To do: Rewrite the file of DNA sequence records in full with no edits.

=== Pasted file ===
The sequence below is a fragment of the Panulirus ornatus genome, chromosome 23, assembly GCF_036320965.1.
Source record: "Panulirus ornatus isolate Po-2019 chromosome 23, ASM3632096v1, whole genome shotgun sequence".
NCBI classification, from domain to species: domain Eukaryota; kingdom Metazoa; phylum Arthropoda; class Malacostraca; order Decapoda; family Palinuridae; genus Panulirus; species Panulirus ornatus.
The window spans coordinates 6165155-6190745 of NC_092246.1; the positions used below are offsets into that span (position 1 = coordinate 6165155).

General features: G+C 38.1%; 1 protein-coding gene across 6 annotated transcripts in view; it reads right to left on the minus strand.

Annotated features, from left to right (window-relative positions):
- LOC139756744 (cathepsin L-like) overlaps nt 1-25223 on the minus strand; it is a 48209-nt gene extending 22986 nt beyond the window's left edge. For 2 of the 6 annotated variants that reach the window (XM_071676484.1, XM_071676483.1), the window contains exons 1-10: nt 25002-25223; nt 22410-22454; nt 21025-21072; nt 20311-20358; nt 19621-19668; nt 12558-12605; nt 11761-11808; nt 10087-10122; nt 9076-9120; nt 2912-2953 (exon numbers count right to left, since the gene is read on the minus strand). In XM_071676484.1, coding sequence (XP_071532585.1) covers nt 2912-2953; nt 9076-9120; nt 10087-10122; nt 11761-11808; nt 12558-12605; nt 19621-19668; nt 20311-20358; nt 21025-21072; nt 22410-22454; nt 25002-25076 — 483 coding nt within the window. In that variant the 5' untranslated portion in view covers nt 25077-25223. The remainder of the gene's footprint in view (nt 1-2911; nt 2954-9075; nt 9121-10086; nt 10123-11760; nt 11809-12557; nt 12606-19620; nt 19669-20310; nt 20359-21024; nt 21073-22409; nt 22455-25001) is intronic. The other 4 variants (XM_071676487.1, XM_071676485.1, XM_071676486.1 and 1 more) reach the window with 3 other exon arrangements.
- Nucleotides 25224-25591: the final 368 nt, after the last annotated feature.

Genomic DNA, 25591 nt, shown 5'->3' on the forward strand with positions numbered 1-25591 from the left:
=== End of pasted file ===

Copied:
The sequence below is a fragment of the Panulirus ornatus genome, chromosome 23, assembly GCF_036320965.1.
Source record: "Panulirus ornatus isolate Po-2019 chromosome 23, ASM3632096v1, whole genome shotgun sequence".
NCBI classification, from domain to species: domain Eukaryota; kingdom Metazoa; phylum Arthropoda; class Malacostraca; order Decapoda; family Palinuridae; genus Panulirus; species Panulirus ornatus.
The window spans coordinates 6165155-6190745 of NC_092246.1; the positions used below are offsets into that span (position 1 = coordinate 6165155).

General features: G+C 38.1%; 1 protein-coding gene across 6 annotated transcripts in view; it reads right to left on the minus strand.

Annotated features, from left to right (window-relative positions):
- LOC139756744 (cathepsin L-like) overlaps nt 1-25223 on the minus strand; it is a 48209-nt gene extending 22986 nt beyond the window's left edge. For 2 of the 6 annotated variants that reach the window (XM_071676484.1, XM_071676483.1), the window contains exons 1-10: nt 25002-25223; nt 22410-22454; nt 21025-21072; nt 20311-20358; nt 19621-19668; nt 12558-12605; nt 11761-11808; nt 10087-10122; nt 9076-9120; nt 2912-2953 (exon numbers count right to left, since the gene is read on the minus strand). In XM_071676484.1, coding sequence (XP_071532585.1) covers nt 2912-2953; nt 9076-9120; nt 10087-10122; nt 11761-11808; nt 12558-12605; nt 19621-19668; nt 20311-20358; nt 21025-21072; nt 22410-22454; nt 25002-25076 — 483 coding nt within the window. In that variant the 5' untranslated portion in view covers nt 25077-25223. The remainder of the gene's footprint in view (nt 1-2911; nt 2954-9075; nt 9121-10086; nt 10123-11760; nt 11809-12557; nt 12606-19620; nt 19669-20310; nt 20359-21024; nt 21073-22409; nt 22455-25001) is intronic. The other 4 variants (XM_071676487.1, XM_071676485.1, XM_071676486.1 and 1 more) reach the window with 3 other exon arrangements.
- Nucleotides 25224-25591: the final 368 nt, after the last annotated feature.

Genomic DNA, 25591 nt, shown 5'->3' on the forward strand with positions numbered 1-25591 from the left: